Problems in Practical Applications of Bipolar Membranes

Electrodialytic dissociation of water with bipolar membranes is economically very attractive for creating acids and bases. There are, however, several severe problems in practical applications, such as the contamination of the products by salts and low current efficiency at high acid and base concentrations.

Salt contamination of the products is related to the properties of the bipolar membrane. The poor current efficiency is the consequence of the proton and hydroxide ion transport in monopolar membranes, as indicated in Figure 4, which illustrates the conversion of Na2SO4 into H2SO4 and NaOH by electrodialytic water dissociation. Figure 4(A) shows the ion transport in the bipolar membrane. What is desired is a flux of H + and OH " ions from the interphase of the bipolar membrane as the result of the water dissociation. However, in addition there is a flux of Na + and SO4~ ions through the bipolar membrane due to incomplete permselectivity of the anion and cation exchange layers. This leads to a contamination of the base by SO4~ ions and the acid by Na+ ions. Since the permeability of the ion exchange layers to SO^ and Na+ increases with increasing acid and base concentration, the contamination is also increasing with increasing concentration, as shown in Figure 4B. This figure shows the salt contamination in sulfuric acid and sodium hydroxide produced by water dissociation in bipolar membranes from a 1molL~1 Na2SO4 solution as a function of the concentration of the acid and base produced.

The current efficiency in water dissociation with bipolar membranes is mainly affected by the properties of the anion exchange membrane which has very poor retention of the protons, as illustrated in Figure 4C. The transport mechanism of protons is based on a tunnelling mechanism, with the consequence that protons can permeate the anion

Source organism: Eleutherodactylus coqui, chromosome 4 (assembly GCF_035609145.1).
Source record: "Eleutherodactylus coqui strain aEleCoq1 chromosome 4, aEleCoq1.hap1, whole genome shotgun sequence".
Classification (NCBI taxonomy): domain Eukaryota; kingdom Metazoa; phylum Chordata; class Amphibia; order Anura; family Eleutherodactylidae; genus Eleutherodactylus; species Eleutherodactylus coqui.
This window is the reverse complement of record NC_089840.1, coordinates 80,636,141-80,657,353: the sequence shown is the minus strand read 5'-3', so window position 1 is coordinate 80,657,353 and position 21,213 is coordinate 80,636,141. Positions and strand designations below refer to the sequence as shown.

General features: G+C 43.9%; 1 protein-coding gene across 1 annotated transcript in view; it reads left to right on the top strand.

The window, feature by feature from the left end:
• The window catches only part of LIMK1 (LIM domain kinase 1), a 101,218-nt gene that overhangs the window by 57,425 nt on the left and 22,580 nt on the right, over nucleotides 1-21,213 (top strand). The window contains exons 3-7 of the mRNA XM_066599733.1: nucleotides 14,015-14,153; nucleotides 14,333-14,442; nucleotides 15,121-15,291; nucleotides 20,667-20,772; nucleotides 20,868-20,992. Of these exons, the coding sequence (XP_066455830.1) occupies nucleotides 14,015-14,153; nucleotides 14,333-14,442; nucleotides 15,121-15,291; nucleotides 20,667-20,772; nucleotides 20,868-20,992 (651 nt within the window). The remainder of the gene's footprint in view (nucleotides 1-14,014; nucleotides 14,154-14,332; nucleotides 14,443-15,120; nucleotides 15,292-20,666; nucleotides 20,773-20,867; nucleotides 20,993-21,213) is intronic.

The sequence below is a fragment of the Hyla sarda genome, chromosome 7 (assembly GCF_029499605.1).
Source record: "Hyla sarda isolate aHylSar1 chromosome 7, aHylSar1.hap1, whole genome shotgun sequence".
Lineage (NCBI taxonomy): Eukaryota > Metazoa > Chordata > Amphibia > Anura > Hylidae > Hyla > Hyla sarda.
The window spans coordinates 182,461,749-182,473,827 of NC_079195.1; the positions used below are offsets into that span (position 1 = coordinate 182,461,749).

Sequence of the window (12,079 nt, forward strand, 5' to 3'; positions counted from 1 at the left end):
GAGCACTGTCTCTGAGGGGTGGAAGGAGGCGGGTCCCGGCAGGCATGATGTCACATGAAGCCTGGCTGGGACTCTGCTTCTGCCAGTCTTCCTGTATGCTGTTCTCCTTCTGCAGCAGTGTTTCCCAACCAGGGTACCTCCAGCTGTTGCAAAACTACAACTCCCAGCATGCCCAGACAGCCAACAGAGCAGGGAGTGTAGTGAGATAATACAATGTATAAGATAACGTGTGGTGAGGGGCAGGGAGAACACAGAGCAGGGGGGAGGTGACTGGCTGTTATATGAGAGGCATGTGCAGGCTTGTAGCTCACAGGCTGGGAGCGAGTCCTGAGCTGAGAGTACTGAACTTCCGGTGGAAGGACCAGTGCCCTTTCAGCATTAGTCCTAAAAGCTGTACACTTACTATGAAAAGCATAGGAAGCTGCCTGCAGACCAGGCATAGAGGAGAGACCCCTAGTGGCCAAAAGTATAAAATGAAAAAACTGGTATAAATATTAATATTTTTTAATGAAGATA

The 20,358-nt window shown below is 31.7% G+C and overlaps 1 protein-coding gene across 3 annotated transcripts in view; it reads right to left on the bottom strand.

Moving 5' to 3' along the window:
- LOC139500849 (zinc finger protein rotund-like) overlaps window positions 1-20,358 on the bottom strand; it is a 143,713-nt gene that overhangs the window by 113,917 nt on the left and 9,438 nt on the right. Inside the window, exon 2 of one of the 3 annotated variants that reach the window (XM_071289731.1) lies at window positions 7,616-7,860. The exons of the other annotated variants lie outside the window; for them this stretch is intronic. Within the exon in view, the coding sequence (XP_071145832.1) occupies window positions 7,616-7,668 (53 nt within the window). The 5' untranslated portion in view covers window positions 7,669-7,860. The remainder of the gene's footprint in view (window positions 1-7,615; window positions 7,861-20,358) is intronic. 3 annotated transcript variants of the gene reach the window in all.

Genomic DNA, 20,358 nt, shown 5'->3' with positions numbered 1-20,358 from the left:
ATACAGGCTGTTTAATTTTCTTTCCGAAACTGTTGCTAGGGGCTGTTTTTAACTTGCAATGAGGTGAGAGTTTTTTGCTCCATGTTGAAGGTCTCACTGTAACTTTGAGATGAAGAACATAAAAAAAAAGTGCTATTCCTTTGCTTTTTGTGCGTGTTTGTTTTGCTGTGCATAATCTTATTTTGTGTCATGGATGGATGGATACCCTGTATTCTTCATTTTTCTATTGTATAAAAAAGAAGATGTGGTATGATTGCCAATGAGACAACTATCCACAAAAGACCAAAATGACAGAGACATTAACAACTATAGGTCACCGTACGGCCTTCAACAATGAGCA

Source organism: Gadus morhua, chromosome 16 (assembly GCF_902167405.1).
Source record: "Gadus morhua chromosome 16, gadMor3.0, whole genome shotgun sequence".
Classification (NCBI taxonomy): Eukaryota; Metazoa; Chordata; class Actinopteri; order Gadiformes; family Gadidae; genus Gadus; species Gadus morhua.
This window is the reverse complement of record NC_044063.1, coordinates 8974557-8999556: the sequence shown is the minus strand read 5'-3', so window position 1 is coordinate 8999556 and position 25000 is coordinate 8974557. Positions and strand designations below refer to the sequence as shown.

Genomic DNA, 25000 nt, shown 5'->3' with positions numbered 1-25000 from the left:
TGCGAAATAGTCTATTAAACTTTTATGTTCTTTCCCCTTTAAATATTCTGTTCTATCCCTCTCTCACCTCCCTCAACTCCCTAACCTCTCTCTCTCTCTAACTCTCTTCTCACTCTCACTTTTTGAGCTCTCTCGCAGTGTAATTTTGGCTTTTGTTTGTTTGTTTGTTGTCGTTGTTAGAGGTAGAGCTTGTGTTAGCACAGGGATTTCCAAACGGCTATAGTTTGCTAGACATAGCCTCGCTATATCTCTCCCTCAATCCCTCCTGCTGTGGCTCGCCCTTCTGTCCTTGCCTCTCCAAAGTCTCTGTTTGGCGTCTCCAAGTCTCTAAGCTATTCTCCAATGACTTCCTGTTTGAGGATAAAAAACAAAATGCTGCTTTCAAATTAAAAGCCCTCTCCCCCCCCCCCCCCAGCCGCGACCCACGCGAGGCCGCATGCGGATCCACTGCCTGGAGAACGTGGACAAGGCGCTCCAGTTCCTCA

Figure 4 Schematic diagram illustrating (A) the contamination of an acid and a base by salt to incomplete permeability of the cation and anion exchange layers of a bipolar membrane; (B) experimentally determined salt contamination as a function of the acid and base concentrations; (C) the decrease in current efficiency during the production of acids and bases due to the poor acid-blocking capability of the anion exchange membrane; (D) experimentally determined current efficiency as a function of the produced acid and base concentration.

Figure 4 Schematic diagram illustrating (A) the contamination of an acid and a base by salt to incomplete permeability of the cation and anion exchange layers of a bipolar membrane; (B) experimentally determined salt contamination as a function of the acid and base concentrations; (C) the decrease in current efficiency during the production of acids and bases due to the poor acid-blocking capability of the anion exchange membrane; (D) experimentally determined current efficiency as a function of the produced acid and base concentration.

exchange membrane rather freely. The same is true for the hydroxide ions which can permeate the cation exchange membrane. The net result of the process is that protons and hydroxide ions generated in the bipolar membrane neutralize each other. The proton and hydroxide fluxes and thus the current efficiency depend on the concentration, as shown in Figure 4D. With increasing acid and base concentration, the current efficiency decreases rapidly.

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